Don’t expect North American intermodal traffic to break out of its slump anytime soon.
The decline of imports from pandemic-related highs, the ongoing shift of imports to East Coast and Gulf Coast ports, and tough truck competition are all contributing to the 10% decline in intermodal volume for the year to date, says Todd Tranausky, vice president of rail and intermodal at freight forecasting firm FTR Transportation Intelligence.
Intermodal volume also remains about 10% below the five-year average, showing how far volume must grow to get back to normal levels, he notes.
Intermodal will struggle versus truck through the middle of 2024, Tranausky said on a State of Freight webcast today. “Unfortunately for intermodal, it doesn’t control all of the factors that are pressuring its volumes,” Tranausky says.
The ongoing labor negotiations at West Coast ports have prompted importers to shift to alternatives on the East Coast and Gulf Coast over the past year. In fact, imports are now higher on the East and Gulf Coasts than they are on the West Coast. But the shorter length of haul makes containers less likely to take trains inland from East Coast and Gulf Coast ports.
Making matters worse: Wildcat job actions that have slowed or temporarily shut down some port terminals at Los Angeles and Long Beach, Calif., recently, Tranausky says. Container ships are once again queuing offshore as a result, he says.
It remains an open question how much container volume will shift back to West Coast ports once a new contract is reached with dock workers, Tranausky says.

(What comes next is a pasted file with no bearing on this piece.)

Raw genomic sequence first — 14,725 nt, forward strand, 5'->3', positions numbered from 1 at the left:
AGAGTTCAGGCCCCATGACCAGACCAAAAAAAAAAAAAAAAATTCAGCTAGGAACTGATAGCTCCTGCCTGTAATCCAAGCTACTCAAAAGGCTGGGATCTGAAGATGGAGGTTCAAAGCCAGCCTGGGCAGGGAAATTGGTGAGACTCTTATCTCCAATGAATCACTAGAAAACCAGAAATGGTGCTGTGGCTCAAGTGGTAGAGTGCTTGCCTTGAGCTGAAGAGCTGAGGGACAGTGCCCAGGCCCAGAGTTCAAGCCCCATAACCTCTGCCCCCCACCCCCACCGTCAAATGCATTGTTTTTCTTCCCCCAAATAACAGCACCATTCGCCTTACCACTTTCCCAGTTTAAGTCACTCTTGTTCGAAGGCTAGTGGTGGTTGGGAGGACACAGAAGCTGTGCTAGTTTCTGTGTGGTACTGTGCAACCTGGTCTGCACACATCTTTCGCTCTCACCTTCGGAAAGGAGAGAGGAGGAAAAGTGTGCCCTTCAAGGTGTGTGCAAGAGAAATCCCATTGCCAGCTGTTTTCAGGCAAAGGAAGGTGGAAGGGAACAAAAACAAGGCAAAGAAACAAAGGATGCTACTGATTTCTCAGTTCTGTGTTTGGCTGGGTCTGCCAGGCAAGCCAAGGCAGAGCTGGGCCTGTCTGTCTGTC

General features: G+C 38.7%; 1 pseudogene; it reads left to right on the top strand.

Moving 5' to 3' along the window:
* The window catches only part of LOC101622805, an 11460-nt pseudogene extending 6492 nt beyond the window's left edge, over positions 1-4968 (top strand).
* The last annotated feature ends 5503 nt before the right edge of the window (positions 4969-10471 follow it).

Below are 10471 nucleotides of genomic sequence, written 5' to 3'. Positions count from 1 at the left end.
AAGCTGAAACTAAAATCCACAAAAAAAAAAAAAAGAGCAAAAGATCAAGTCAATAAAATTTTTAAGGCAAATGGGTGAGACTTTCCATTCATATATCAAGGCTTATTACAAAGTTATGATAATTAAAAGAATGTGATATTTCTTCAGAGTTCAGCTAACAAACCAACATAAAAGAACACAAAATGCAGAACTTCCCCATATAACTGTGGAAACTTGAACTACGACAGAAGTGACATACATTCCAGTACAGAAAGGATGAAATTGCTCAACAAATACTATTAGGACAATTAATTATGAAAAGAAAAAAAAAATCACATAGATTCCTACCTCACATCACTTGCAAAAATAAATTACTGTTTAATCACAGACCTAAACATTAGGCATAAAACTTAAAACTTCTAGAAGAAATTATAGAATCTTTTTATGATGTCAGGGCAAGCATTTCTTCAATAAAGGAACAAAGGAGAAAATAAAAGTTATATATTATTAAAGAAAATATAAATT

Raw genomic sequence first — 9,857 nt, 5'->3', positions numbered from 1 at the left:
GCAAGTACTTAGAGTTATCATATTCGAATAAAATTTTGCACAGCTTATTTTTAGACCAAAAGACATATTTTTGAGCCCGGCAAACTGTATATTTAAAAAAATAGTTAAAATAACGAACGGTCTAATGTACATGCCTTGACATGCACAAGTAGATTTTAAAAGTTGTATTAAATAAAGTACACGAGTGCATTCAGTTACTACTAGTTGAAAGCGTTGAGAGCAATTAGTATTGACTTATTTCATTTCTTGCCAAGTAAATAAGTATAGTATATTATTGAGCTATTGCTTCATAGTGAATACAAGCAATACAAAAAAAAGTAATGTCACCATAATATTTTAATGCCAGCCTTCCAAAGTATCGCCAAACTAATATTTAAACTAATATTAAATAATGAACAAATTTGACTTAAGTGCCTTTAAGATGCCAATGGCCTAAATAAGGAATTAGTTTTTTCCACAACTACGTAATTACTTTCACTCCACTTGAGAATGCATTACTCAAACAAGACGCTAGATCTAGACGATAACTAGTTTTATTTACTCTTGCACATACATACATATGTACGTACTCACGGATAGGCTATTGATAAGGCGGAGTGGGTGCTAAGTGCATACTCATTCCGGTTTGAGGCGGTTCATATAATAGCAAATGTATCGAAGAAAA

Intermodal’s largest lane — Southern California to Chicago — has seen its share of the overall intermodal pie fall to 19.2%, down from 20.1% prior to the pandemic. “One percent may not sound like much, but it is a large amount of volume,” Tranausky says.
Tranausky says it’s unclear how much ongoing service problems at BNSF Railway and Union Pacific are contributing to the intermodal downturn.
“It certainly doesn’t help,” he says. But the lower volumes should boost the railroads’ service recovery efforts, Tranausky says.
Meanwhile, plenty of truck capacity and declining rates both pose a challenge for domestic intermodal.
Carload volume has returned to its five-year average and is up 2.5% this year across North America, according to Association of American Railroads data.
That’s good news, Tranausky says, but service is not back to normal levels. Terminal dwell remains stubbornly high, meaning transit times are extended. “That’s a problem,” Tranausky says.
It will take a while longer to get service to where shippers, regulators, and railroads want it to be, he says.
One sign that shippers don’t believe service has recovered from crew shortages at the big four U.S. railroads: The number of cars online has yet to come down.
But Tranausky says the good news is growth in what FTR calls economically sensitive carload freight, which is everything except coal, grain, and petroleum shipments. This segment of carload traffic is performing better than carload as a whole, Tranausky says, which should set the stage for growth in the years to come.
Railroads can’t expect help from the broader economy, FTR says, due to anticipated sluggish GDP growth through next year.